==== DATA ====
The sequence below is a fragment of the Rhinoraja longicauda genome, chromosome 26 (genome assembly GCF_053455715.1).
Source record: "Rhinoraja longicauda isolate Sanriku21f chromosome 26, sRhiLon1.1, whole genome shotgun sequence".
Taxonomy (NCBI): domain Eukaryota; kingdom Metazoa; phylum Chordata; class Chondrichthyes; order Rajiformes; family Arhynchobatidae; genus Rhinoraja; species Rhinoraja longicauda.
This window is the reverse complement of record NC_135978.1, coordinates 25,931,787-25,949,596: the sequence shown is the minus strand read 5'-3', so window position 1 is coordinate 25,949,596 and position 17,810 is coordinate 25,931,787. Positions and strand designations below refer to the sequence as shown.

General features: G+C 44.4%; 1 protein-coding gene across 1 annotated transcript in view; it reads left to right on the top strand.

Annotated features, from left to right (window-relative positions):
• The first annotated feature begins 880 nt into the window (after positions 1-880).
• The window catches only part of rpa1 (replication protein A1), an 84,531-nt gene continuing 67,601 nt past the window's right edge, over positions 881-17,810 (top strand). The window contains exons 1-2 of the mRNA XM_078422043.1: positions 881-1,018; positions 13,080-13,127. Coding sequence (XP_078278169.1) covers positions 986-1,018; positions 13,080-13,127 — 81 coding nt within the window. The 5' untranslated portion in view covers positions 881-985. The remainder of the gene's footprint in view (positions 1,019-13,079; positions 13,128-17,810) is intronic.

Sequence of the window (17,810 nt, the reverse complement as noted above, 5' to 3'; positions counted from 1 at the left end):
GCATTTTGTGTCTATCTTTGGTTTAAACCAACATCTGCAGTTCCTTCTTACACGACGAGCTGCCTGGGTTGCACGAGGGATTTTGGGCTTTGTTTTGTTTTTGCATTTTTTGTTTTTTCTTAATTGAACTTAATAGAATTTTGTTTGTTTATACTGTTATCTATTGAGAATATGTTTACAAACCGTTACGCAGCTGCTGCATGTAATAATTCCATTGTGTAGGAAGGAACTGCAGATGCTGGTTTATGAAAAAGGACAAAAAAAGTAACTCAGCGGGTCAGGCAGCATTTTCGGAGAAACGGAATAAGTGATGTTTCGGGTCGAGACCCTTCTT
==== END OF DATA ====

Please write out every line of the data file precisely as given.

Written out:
The sequence below is a fragment of the Rhinoraja longicauda genome, chromosome 26 (genome assembly GCF_053455715.1).
Source record: "Rhinoraja longicauda isolate Sanriku21f chromosome 26, sRhiLon1.1, whole genome shotgun sequence".
Taxonomy (NCBI): domain Eukaryota; kingdom Metazoa; phylum Chordata; class Chondrichthyes; order Rajiformes; family Arhynchobatidae; genus Rhinoraja; species Rhinoraja longicauda.
This window is the reverse complement of record NC_135978.1, coordinates 25,931,787-25,949,596: the sequence shown is the minus strand read 5'-3', so window position 1 is coordinate 25,949,596 and position 17,810 is coordinate 25,931,787. Positions and strand designations below refer to the sequence as shown.

General features: G+C 44.4%; 1 protein-coding gene across 1 annotated transcript in view; it reads left to right on the top strand.

Annotated features, from left to right (window-relative positions):
• The first annotated feature begins 880 nt into the window (after positions 1-880).
• The window catches only part of rpa1 (replication protein A1), an 84,531-nt gene continuing 67,601 nt past the window's right edge, over positions 881-17,810 (top strand). The window contains exons 1-2 of the mRNA XM_078422043.1: positions 881-1,018; positions 13,080-13,127. Coding sequence (XP_078278169.1) covers positions 986-1,018; positions 13,080-13,127 — 81 coding nt within the window. The 5' untranslated portion in view covers positions 881-985. The remainder of the gene's footprint in view (positions 1,019-13,079; positions 13,128-17,810) is intronic.

Sequence of the window (17,810 nt, the reverse complement as noted above, 5' to 3'; positions counted from 1 at the left end):
GCATTTTGTGTCTATCTTTGGTTTAAACCAACATCTGCAGTTCCTTCTTACACGACGAGCTGCCTGGGTTGCACGAGGGATTTTGGGCTTTGTTTTGTTTTTGCATTTTTTGTTTTTTCTTAATTGAACTTAATAGAATTTTGTTTGTTTATACTGTTATCTATTGAGAATATGTTTACAAACCGTTACGCAGCTGCTGCATGTAATAATTCCATTGTGTAGGAAGGAACTGCAGATGCTGGTTTATGAAAAAGGACAAAAAAAGTAACTCAGCGGGTCAGGCAGCATTTTCGGAGAAACGGAATAAGTGATGTTTCGGGTCGAGACCCTTCTT